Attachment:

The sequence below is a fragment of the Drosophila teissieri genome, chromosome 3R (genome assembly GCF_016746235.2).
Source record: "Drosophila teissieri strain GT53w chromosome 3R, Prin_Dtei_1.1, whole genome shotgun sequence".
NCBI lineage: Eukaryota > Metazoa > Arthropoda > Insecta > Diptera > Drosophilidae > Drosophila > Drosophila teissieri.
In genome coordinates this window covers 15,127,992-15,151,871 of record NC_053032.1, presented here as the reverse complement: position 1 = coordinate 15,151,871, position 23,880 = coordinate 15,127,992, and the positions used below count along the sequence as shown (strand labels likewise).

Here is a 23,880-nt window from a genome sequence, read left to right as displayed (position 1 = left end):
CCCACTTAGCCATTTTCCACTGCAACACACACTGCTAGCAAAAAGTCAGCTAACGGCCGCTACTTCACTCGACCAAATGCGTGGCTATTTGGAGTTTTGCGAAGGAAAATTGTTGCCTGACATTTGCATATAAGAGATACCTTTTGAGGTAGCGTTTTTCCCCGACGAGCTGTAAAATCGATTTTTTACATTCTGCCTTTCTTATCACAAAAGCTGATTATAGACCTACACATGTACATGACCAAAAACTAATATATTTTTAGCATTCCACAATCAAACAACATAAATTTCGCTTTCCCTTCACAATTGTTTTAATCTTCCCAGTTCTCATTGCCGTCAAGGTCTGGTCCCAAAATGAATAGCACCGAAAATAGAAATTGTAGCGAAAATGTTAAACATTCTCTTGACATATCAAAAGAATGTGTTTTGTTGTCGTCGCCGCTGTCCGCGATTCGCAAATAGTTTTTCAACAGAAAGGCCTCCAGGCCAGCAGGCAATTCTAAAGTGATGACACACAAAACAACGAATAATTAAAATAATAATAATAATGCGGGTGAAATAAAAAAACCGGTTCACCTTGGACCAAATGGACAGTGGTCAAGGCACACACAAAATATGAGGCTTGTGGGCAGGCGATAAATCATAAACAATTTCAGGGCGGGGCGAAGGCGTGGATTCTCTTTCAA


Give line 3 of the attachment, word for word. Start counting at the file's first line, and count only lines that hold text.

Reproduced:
NCBI lineage: Eukaryota > Metazoa > Arthropoda > Insecta > Diptera > Drosophilidae > Drosophila > Drosophila teissieri.